Long takes in movies (whether they’re real or fake) add a feeling of tension and get us involved. In this educative video essay from Fandor, you’ll learn some of the ways how the artificial long takes are created. For all you aspiring filmmakers, this could be a helpful source of ideas. And all of you who simply enjoy watching movies – this shows the “magic” behind those long-lasting scenes that seem to be filmed in one breath.
Obscure the frame
In modern days, visual effects and lots of planning are involved to create the false long take. But the idea isn’t new at all. Alfred Hitchcock’s Rope from 1948 was the first movie to pull off the “continuous shot” that wasn’t actually continuous. It was made from multiple shots stitched together after being cut at certain points. Right before the cut, the camera would obscure the frame (often with dark color) and dolly in. Then comes the cut, and dolly out to reveal the new shot. Now it looks pretty obvious, but that doesn’t make the movie less impressive.
Today, thanks to the technology, there are new methods for creating artificial long takes. Children of Men was praised for its single take scene, but it was composed digitally of many shots. The numbers behind “one take” are these: 6 different shots composed in one, filmed in 3 different locations over 8 days. And all this using multiple cameras. The Fandor’s video even points out to the scene when you can spot the cut, it’s at 2:14. But frankly, I would probably never notice it if they didn’t point it out. Now I just can’t unsee it.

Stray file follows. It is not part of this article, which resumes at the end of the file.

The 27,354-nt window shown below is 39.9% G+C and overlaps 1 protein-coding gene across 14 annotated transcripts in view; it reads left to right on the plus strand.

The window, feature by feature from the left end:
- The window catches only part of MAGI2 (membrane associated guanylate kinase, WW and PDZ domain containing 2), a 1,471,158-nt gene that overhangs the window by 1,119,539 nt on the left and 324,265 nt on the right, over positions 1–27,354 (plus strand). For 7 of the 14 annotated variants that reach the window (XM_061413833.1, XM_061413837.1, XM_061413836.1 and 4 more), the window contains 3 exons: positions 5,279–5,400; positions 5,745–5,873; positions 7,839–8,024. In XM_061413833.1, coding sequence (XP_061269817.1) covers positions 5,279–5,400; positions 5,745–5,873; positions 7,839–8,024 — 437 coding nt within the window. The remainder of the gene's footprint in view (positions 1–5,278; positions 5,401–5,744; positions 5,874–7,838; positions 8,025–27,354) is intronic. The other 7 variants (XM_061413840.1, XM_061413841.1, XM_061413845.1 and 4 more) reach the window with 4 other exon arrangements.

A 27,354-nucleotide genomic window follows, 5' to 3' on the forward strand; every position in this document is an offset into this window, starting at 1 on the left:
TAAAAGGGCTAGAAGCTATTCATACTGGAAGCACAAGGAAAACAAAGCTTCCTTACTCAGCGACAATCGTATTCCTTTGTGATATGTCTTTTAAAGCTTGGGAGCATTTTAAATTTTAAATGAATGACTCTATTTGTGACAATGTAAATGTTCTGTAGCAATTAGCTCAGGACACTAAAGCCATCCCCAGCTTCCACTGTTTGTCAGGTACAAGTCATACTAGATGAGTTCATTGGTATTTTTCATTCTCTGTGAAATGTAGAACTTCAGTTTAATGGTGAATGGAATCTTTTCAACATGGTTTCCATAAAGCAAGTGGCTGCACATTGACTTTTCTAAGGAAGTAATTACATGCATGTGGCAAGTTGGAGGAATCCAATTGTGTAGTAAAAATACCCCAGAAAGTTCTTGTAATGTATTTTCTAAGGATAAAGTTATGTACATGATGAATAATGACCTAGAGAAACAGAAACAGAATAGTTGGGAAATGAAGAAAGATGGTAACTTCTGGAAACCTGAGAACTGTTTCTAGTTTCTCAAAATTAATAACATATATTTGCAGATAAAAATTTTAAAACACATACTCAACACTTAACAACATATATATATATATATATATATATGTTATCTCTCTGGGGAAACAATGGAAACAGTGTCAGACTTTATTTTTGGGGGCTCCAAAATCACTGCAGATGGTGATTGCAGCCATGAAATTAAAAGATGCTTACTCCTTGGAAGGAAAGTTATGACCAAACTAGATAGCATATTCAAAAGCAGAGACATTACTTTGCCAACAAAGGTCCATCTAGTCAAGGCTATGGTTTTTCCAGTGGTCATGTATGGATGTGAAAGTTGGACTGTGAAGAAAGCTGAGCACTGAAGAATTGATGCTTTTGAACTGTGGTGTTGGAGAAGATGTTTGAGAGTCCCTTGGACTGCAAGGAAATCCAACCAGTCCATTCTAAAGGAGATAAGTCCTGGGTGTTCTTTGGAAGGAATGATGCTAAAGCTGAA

Probably the most recent famous example of the artificial long take is Birdman. Personally, this was the first movie that got me to pay attention to the way of filming. Although it seems like it was filmed without cuts, the truth is – there are over 100 of them throughout the film. Of course, they used visual effects, but they relied heavily on whip pan to hide the editing. This technique involves moving the camera so fast that motion blur occurs. The focus and clarity are lost, so this creates an ideal moment for a cut. It’s much easier to hide a cut when everything’s blurry and messy.
Of course, not all movies faked the single take. Victoria, Russian Ark and Timecode were all actually taken at a single shot. I like the line of Sebastian Schipper, director of Victoria, which was mentioned in the video: “The film always meets you saying: ‘This is the real deal.’ If you feel a filmmaker’s lying, then you feel betrayed. If you believe the lie, then you feel excited.” As far as I’m concerned, in this case, I choose to believe the lie. Even though this video demystifies the tricks behind the long cuts, I still believe there’s some magic to it.
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